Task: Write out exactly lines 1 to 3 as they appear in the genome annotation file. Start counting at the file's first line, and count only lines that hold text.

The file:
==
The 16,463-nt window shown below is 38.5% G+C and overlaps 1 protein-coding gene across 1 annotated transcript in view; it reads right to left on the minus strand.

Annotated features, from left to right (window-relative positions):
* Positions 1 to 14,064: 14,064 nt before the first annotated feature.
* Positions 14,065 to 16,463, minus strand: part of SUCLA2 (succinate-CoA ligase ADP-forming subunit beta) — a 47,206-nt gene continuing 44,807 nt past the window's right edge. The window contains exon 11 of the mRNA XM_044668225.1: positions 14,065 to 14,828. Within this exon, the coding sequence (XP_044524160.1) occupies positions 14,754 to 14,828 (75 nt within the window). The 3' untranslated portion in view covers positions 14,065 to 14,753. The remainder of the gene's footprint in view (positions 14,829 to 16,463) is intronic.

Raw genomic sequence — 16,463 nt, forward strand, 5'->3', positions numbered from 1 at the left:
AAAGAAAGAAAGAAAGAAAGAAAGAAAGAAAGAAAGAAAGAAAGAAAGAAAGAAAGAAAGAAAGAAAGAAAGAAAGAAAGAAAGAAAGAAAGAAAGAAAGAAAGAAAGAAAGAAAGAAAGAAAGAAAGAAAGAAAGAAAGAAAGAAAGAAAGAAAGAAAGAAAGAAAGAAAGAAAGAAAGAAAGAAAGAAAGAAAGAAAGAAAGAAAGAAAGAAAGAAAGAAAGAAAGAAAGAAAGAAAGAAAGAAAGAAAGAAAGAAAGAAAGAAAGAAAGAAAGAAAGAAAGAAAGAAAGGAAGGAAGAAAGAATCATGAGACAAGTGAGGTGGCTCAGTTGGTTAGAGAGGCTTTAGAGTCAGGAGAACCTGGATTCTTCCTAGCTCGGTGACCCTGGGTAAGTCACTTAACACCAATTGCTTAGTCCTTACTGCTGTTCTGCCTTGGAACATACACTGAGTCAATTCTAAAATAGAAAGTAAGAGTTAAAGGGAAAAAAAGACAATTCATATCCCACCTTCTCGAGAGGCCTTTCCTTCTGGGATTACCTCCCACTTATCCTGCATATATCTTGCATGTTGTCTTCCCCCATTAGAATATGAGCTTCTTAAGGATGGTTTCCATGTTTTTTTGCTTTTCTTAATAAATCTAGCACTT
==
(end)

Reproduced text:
The 16,463-nt window shown below is 38.5% G+C and overlaps 1 protein-coding gene across 1 annotated transcript in view; it reads right to left on the minus strand.

Annotated features, from left to right (window-relative positions):
* Positions 1 to 14,064: 14,064 nt before the first annotated feature.